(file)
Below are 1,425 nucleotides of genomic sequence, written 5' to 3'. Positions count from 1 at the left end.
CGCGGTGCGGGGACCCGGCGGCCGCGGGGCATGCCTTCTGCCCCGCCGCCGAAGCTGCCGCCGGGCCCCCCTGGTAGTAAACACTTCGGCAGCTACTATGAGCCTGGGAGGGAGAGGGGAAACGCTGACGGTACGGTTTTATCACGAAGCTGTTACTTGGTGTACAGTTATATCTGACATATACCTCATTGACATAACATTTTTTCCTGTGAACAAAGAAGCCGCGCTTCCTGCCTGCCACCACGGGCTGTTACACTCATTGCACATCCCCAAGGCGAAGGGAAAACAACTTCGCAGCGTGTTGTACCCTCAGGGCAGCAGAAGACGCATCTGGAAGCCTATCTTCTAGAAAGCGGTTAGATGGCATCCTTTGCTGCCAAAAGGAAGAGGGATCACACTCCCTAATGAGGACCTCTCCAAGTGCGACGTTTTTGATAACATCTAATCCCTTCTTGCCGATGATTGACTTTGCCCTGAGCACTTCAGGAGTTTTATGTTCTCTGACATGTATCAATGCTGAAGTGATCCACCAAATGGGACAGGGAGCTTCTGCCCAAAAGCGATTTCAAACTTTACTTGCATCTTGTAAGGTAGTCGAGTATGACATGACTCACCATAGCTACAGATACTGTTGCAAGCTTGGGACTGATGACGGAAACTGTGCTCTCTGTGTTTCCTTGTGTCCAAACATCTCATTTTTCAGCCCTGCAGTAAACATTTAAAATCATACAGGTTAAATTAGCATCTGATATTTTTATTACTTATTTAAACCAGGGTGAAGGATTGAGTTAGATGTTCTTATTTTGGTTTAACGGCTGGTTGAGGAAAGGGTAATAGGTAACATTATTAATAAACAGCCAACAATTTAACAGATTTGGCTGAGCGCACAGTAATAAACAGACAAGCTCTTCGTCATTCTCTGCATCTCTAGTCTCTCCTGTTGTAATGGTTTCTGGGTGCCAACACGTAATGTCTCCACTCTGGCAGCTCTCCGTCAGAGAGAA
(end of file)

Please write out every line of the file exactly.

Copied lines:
Below are 1,425 nucleotides of genomic sequence, written 5' to 3'. Positions count from 1 at the left end.
CGCGGTGCGGGGACCCGGCGGCCGCGGGGCATGCCTTCTGCCCCGCCGCCGAAGCTGCCGCCGGGCCCCCCTGGTAGTAAACACTTCGGCAGCTACTATGAGCCTGGGAGGGAGAGGGGAAACGCTGACGGTACGGTTTTATCACGAAGCTGTTACTTGGTGTACAGTTATATCTGACATATACCTCATTGACATAACATTTTTTCCTGTGAACAAAGAAGCCGCGCTTCCTGCCTGCCACCACGGGCTGTTACACTCATTGCACATCCCCAAGGCGAAGGGAAAACAACTTCGCAGCGTGTTGTACCCTCAGGGCAGCAGAAGACGCATCTGGAAGCCTATCTTCTAGAAAGCGGTTAGATGGCATCCTTTGCTGCCAAAAGGAAGAGGGATCACACTCCCTAATGAGGACCTCTCCAAGTGCGACGTTTTTGATAACATCTAATCCCTTCTTGCCGATGATTGACTTTGCCCTGAGCACTTCAGGAGTTTTATGTTCTCTGACATGTATCAATGCTGAAGTGATCCACCAAATGGGACAGGGAGCTTCTGCCCAAAAGCGATTTCAAACTTTACTTGCATCTTGTAAGGTAGTCGAGTATGACATGACTCACCATAGCTACAGATACTGTTGCAAGCTTGGGACTGATGACGGAAACTGTGCTCTCTGTGTTTCCTTGTGTCCAAACATCTCATTTTTCAGCCCTGCAGTAAACATTTAAAATCATACAGGTTAAATTAGCATCTGATATTTTTATTACTTATTTAAACCAGGGTGAAGGATTGAGTTAGATGTTCTTATTTTGGTTTAACGGCTGGTTGAGGAAAGGGTAATAGGTAACATTATTAATAAACAGCCAACAATTTAACAGATTTGGCTGAGCGCACAGTAATAAACAGACAAGCTCTTCGTCATTCTCTGCATCTCTAGTCTCTCCTGTTGTAATGGTTTCTGGGTGCCAACACGTAATGTCTCCACTCTGGCAGCTCTCCGTCAGAGAGAA